DraftKings and the PGA Tour expand relationship to include sports betting integration


Chris Condon

The next step in the PGA Tour’s more aggressive embracing of sports betting will be announced on Tuesday.

DraftKings has secured its position as the PGA Tour’s “official betting operator” as part of an extension of an existing multi-year partnership. This is next evolution of a deal first inked in July 2019 when DraftKings became the tour’s official DFS partner.

The deal follows movement of other professional sports leagues like the NBA, MLB, NFL and NHL that have official partnerships with sportsbook operators. Though golf may have acted slower than other sports, the PGA Tour has accelerated its embrace of golf gambling following the 2018 U.S. Supreme Court decision overturning the Professional and Amateur Sports Protection Act of 1992 and now allowing states to legalize sports betting (as of this writing, 21 states plus Washington D.C., have joined Nevada in permitting gambling).

“Our announcement with DraftKings is a big deal for our company,” says Norb Gambuzza, the PGA Tour's senior vice president of media and gaming. “This is a real positive, forward movement of the PGA Tour into sports betting.

“This deal is the first manifestation of that policy change and the more aggressive entry into this space. We have a mind-set that starts at the top and works its way through our organization that fan-first engagement is our mantra. And sports betting, when done appropriately, represents a really strong opportunity to move the needle. And we’re going to do what we can, in an appropriate matter, to take advantage of these opportunities.”

What does this mean? Will golf fans see odds on graphics during TV broadcasts? How about digital content, including PGA Tour Live and the leader board on The tour is working with DraftKings to conceive and develop which integrations make most sense, but all of the above will be considered, Gambuzza says. "You can expect to see some initial movement into that space in the coming weeks and months, first on digital platforms and later on TV," he says. "Any movement in this space will be appropriate."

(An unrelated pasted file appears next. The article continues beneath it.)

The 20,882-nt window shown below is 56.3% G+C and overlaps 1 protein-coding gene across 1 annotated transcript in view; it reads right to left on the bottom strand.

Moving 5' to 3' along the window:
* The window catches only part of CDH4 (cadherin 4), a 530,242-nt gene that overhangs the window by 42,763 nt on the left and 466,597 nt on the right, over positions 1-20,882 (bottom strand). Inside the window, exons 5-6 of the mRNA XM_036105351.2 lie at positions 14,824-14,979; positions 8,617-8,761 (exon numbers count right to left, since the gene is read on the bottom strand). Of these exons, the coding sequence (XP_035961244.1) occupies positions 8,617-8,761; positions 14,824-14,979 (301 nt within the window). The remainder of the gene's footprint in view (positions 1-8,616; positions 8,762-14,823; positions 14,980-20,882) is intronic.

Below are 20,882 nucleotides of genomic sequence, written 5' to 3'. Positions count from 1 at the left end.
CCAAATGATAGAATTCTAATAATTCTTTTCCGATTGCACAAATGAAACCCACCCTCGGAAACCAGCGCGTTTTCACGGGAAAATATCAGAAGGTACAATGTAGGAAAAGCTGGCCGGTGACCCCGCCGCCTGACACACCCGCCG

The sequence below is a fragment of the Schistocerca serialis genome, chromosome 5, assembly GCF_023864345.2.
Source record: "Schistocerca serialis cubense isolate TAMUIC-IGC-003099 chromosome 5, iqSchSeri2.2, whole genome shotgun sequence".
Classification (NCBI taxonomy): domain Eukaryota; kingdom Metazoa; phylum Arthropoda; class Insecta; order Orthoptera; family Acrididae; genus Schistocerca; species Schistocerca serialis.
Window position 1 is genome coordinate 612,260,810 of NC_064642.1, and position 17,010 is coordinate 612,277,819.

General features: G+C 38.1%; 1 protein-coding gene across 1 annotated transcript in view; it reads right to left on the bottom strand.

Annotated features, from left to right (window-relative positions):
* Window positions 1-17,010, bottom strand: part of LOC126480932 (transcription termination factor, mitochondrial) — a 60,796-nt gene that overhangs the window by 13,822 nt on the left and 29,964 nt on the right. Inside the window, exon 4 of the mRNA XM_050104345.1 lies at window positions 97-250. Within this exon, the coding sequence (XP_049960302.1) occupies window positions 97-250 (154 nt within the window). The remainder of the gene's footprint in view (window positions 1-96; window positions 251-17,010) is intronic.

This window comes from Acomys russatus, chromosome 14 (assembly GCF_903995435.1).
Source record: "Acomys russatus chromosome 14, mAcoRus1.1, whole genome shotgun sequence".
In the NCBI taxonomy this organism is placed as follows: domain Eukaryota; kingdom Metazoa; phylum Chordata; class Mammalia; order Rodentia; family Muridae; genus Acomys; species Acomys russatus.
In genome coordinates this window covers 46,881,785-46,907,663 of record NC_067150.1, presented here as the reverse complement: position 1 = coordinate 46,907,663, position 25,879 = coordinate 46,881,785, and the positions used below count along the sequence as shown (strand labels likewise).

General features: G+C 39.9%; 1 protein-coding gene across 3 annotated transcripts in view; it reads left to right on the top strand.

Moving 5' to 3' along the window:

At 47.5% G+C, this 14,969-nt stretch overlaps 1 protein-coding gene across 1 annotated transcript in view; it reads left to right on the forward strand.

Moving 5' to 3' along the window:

That could mean an opt-in feature on the leader board showing a player’s odds for the week. That could also mean that the PGA Tour Live digital team discusses the live odds during featured-group coverage.

“We’ve been clear with our executive team and our commissioner, and beginning to talk about odds and matchup bets and odds on players per hole are the kinds of things we’re going to recommend that we do,” Gambuzza says. “And we have the support to do that.

“What we don’t want to do is push content out that fans might not be interested in and have them be turned off.”

The tour’s DraftKings deal follows a September 2019 partnership formed between the tour and IMG Arena for the company to distribute the tour’s official data. The tour provided a little more clarity on that partnership, detailing that a par-3 betting feature will be made available during the FedEx Cup playoffs and then all regular tour events in the new 2020-’21 season. (The game was scheduled to debut in May or June but COVID-19 delayed the release.)

It’s clear that sports leagues like the PGA Tour see significant audience growth and engagement possibilities from embracing sports betting, so this is only the beginning.

“There are so many content possibilities with golf wagering, and I’m especially interested in to see where livestreaming and in-game betting take this sport over the next several years,” DraftKings’ chief business officer, Ezra Kucharz, told Golf Digest. “We have plenty of upcoming integrations planned with the PGA Tour, and live betting enhancements will certainly be an integral aspect among others.

“The potential of golf gaming cannot be understated.”

Of course, Gambuzza concludes most of his predictions about the tour and its next iterations in this field with the word “appropriate.” Like every sports league, the PGA Tour knows it must strike the right tone in delivering content or risk alienating some of its fanbase by talking over the head of the golf fan who is not interested in gambling.

“We’re a different kind of animal than some other leagues,” Gambuzza says. “Our brand is rooted in communities, charities and volunteerism. We’re probably not going to beating the loudest drum compared to other leagues. Other leagues moved into this space, contracting directly with betting operators, more quickly than we did. So while we’re moving more aggressively and purposefully now, we weren’t driving the bus.

“Some of this is trial and error honestly. I expect that we’re not going to succeed in everything that we want to do. And if we fail, we’re going to try to fail fast and learn from our mistakes.”